The market is screaming for more innovation and evolving at an unimaginable rate. We are over the dot-com era, thank God, but companies are finding that technology is a very important part of business. Companies may wish this were true since the cost of technology is high but with this attitude, they would quickly find themselves unable to compete in the market.

    I can understand why no one would be taking the $50,000 jobs in NoVa. A family can’t live on that with the cost of living in that area.

    I hope Va. does become the “India” of the US. Outsourcing to other countries is killing the Tech careers here. Could they please throw some companies east of Richmond?!!!!

    the [state] contract had no bearing on the decision to locate in Lebanon

    Yeah right! I suppose the political donations were just tax write-offs too right?

  2. El Moderado Avatar
    El Moderado

    “Or, are the CGI-AMS and Northrop Grumman deals essentially expensive “bones” thrown to make a particular deal?”

    Economic Development, like many other things is a business and business is all about making “deals”. Job creation is a highly competitive environment where potential employers search and wait for the best “deal” to be presented by potential communities, i.e., economic development entities.

    You can’t have it both ways. Imagine the response if no incentives were provided to these companies and the jobs went to India anyway.

    How can someone who is in charge of economic development in any community be expected to be successful without throwing bones to potential employers?

    The jobs stayed in the U.S. and in The Commonwealth – it’s a win/win.

  3. Will Vehrs Avatar
    Will Vehrs

    The “bone” I was speaking of was the tying of a state contract with locating in a particular area, an incentive that made competitive local incentive packages possible.

    Your point is well-taken.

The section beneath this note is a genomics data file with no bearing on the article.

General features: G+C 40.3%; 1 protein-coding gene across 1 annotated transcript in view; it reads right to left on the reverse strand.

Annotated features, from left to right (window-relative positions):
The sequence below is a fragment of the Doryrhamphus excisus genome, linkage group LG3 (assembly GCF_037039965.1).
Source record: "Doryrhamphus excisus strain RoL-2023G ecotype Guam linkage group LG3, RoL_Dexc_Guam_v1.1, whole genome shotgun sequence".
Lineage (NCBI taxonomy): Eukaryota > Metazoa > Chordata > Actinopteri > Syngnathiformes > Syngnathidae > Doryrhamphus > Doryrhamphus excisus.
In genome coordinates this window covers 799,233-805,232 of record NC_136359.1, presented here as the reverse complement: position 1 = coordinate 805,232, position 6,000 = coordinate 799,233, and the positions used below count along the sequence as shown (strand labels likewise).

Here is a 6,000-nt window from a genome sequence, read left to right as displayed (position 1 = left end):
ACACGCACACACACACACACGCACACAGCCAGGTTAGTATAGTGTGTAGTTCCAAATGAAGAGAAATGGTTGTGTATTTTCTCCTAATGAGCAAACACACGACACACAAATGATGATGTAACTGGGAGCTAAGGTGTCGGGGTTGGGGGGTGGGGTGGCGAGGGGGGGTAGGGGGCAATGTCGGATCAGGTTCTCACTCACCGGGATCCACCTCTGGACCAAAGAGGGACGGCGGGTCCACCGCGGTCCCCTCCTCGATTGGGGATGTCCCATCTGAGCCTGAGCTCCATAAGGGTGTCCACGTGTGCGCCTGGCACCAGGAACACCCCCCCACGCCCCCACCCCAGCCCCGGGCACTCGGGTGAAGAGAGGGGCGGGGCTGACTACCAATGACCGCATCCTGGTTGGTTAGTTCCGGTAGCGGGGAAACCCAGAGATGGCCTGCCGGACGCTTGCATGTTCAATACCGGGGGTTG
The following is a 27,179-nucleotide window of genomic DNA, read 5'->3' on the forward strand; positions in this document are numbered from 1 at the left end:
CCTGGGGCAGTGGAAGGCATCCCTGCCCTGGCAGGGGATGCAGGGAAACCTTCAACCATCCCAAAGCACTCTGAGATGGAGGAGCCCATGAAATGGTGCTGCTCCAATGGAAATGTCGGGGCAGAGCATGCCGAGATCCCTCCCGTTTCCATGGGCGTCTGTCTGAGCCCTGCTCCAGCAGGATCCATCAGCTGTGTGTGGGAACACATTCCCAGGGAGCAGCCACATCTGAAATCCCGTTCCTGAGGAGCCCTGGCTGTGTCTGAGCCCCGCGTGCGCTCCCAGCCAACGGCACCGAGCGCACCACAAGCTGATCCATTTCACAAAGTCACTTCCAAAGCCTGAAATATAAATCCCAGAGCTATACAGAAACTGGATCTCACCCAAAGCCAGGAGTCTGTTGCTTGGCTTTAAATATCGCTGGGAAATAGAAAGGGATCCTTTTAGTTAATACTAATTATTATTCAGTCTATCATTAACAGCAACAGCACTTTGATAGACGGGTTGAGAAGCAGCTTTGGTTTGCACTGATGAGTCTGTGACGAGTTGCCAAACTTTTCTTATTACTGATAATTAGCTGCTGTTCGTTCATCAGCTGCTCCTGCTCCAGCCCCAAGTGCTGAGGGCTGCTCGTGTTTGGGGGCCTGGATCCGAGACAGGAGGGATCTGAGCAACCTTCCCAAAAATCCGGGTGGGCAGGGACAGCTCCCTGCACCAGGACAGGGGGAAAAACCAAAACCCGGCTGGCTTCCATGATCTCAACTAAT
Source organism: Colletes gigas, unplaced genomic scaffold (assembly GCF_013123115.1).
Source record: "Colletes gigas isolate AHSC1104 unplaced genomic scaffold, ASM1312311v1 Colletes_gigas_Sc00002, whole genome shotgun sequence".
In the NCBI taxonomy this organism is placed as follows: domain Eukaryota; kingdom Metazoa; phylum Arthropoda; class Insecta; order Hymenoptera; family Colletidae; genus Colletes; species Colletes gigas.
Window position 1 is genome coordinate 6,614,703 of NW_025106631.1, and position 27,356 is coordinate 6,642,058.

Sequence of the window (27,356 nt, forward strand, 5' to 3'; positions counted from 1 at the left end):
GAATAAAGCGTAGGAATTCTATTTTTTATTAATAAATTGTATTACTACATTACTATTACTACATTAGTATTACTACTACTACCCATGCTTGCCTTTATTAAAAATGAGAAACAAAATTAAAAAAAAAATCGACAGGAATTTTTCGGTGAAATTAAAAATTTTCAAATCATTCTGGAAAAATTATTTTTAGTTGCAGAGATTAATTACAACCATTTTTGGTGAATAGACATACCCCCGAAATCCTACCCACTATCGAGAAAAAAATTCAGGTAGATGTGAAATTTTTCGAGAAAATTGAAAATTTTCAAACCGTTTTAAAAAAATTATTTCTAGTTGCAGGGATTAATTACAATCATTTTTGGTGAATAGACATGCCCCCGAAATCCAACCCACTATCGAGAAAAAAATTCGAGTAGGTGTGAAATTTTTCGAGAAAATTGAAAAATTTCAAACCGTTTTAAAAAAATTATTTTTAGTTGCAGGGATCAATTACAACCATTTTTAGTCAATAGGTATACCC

4. Anonymous Avatar
    Anonymous

    I left a well paying job at the Pentagon for another job 45 miles farther from the center. The move saved me $350/month in mass transit costs plus 50 hours a month. My pay raise for switching jobs was over 20%.

    It took my previous company 6 months to find a replacement for me. She lives in Richmond and commutes because she cannot afford to live in NOVA.

    That means my previous company was out the revenues from that job for six months. In addition they are paying for her hotel during the week while she attempts to find accomodations.

    No one can afford this nonsense. Not the employee, not the employer, not the government. It is no wonder people are desperate to get out.

  5. Anonymous Avatar
    Anonymous

    Anon 8:09:

    Wow, I am not alone. I left the area after the tech bubble burst for the same reason. I felt I could never get ahead. Ironically, I landed in a real estate related industry and recently spoke with a person who has been in the area sine the 60’s.

    The individual made a fortune in real estate over the last 40 years or so and they have lived through several boom and bust cycles.

    Anyway, they are liquidating everything they own. They feel the fallout from the overheated real estate market in NOVA will be one of historic proportions.

    I guess we’ll see.